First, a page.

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Islamic theology

Islamic theology



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Published by zeidan
A brief introduction to Islamic theology by Nuh Keller.
A brief introduction to Islamic theology by Nuh Keller.

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Categories:Types, School Work
Published by: zeidan on Mar 29, 2009
Copyright:Attribution Non-commercial


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Kalam and Islam
Few would deny today that the millions of dollars spent worldwide onreligious books, teachers, and schools in the last thirty years by oil-richgovernments have brought about a sea change in the way Muslims view Islam.In whole regions of the Islamic world and Western countries where Muslimslive, what was called Wahhabism in earlier times and termed Salafism in ourown has supplanted much of traditional Islamic faith and practice. The very name
 Ahl al-Sunna
wa al-Jama‘a
or “Sunni orthodoxy and consensus” has been so completely derailed in our times that few Muslims even know it isrolling down another track. In most countries, Salafism is the new “defaultIslam,defining all religious discourse, past and present, by theunderstanding of a few Hanbali scholars of the Middle Ages whose workshistorically affected the tribes and lands where the most oil has been found. Among the more prominent casualties of this “reformare the Hanbalisancient foes, the Ash‘ari and Maturidi schools of Sunni theology whom I have been asked to speak about tonight.For over a thousand years Ash‘ari-Maturidi theology has defined Sunniorthodoxy. When I visited al-Azhar in Cairo in 1990 and requested for my library the entire syllabus of religious textbooks taught by Azhar High Schoolsin Egypt, one of the books I was given was a manual on Islamic sects, whosefinal section defined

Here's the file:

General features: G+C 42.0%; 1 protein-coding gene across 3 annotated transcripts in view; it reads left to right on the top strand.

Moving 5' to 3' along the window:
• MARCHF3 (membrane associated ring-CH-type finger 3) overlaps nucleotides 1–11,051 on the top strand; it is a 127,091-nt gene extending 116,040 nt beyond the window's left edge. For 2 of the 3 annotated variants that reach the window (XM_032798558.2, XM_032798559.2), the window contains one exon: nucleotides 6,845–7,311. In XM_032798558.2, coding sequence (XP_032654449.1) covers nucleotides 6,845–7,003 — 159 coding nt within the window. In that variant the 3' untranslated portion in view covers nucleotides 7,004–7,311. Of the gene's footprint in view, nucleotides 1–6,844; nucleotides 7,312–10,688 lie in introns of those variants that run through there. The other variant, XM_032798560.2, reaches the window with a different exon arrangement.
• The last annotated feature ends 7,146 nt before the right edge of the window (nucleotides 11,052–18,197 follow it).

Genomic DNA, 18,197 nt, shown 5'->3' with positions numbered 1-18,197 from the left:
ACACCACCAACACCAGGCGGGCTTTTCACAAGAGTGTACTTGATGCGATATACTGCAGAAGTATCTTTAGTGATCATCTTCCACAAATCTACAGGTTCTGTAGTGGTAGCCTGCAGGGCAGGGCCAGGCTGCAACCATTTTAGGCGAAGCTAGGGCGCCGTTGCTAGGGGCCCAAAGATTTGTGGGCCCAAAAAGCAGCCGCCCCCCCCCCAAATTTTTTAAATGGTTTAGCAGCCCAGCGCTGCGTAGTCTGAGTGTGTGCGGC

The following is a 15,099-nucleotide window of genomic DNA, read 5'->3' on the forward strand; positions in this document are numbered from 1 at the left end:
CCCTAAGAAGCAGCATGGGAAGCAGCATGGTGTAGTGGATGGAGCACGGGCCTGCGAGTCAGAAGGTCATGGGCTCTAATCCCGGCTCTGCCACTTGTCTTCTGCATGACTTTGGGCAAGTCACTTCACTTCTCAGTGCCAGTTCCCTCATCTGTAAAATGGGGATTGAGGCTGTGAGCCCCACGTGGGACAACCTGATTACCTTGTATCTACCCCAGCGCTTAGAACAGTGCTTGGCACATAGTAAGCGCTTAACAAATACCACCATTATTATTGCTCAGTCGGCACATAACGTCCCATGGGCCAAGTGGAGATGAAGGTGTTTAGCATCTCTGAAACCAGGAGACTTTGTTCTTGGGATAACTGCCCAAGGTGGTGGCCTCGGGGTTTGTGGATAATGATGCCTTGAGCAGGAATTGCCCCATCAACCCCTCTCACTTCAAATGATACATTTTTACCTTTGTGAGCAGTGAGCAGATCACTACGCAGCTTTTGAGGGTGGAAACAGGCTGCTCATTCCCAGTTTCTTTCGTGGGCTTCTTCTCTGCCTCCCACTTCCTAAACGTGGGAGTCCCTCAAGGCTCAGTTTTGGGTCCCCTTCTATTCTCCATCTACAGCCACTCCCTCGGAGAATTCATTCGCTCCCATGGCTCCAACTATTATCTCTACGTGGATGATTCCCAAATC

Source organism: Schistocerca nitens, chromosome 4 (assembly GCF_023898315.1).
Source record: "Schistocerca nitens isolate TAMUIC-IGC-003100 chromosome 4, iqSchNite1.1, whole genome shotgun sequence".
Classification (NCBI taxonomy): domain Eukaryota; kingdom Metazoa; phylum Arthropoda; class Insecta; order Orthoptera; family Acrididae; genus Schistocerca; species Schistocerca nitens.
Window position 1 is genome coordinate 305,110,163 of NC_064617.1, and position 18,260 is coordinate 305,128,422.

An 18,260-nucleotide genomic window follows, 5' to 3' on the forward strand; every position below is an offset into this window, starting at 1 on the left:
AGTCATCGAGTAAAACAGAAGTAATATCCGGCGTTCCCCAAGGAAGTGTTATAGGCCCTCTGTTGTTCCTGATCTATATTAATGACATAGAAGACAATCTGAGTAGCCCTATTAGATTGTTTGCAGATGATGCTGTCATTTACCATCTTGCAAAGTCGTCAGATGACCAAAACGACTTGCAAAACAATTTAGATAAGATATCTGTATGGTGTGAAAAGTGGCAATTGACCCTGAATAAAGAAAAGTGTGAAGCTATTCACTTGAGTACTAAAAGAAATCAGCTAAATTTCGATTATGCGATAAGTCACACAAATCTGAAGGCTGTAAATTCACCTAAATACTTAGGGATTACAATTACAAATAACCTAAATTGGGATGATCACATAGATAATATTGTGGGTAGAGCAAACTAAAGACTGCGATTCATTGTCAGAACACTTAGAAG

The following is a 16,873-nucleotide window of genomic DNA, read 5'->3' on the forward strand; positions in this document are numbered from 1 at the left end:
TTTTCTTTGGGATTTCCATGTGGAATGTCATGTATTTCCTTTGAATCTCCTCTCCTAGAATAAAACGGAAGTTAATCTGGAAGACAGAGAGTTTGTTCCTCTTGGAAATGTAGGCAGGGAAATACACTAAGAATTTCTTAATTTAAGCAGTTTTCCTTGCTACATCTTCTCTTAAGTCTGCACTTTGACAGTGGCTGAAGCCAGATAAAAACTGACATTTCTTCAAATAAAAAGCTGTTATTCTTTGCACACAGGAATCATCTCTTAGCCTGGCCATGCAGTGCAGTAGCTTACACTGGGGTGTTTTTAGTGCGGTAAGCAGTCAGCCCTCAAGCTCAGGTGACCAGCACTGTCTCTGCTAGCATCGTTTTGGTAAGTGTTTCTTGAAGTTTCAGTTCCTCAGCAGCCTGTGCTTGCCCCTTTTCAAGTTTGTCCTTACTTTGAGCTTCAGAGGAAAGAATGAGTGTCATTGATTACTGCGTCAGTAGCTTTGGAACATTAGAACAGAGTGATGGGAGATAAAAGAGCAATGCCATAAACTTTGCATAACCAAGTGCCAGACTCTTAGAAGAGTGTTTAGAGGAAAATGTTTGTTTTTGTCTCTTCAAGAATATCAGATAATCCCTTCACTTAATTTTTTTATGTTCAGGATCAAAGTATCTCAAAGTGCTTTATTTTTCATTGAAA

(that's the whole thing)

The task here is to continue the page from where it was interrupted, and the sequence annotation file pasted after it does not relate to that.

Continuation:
Ahl al-Sunna
as “the Ash‘aris, followers of Abul Hasan al- Ash‘ari, and the Maturidis, followers of Abu Mansur al-Maturidi(
 Mudhakkara al-firaq
(c00), 14).This is not an isolated assessment. When the Imam of the late Shafi‘i schoolIbn Hajr al-Haytami was asked for a fatwa identifying
as-hab al-bida‘ 
orheretics, he answered that they were “those who contravene Muslimorthodoxy and consensus (Ahl al-Sunna wa al-Jama‘a): the followers of Sheikh Abul Hasan al-Ash‘ari and Abu Mansur al-Maturidi, the two Imams of  Ahl al-Sunna” (
al-Fatawa al-hadithiyya
(c00), 280).Few Muslims today know anything about the Ash‘ari and Maturidi schools ortheir relation to Islam
So I shall discuss their theology not as history, but as
answering the most basic questions about them such as: What arethe beliefs of Sunni Islam? Who needs rational theology anyway? And whatrelevance does it have today? We mention only enough history to understand
 what brought it into being, what it said, what it developed into, what its criticssaid of it, and what the future may hold for it.
Islamic theology is based on an ethical rather than speculative imperative.Many Qur’anic verses and hadiths show that
or “true faith” is obligatory and rewarded by paradise, and that
or “unbelief” is wrong and punished by hell. Every Muslim must know certain matters of faith, be convinced of them himself, and not merely imitate others who believe in them. The faithGod requires of man is expressed in the words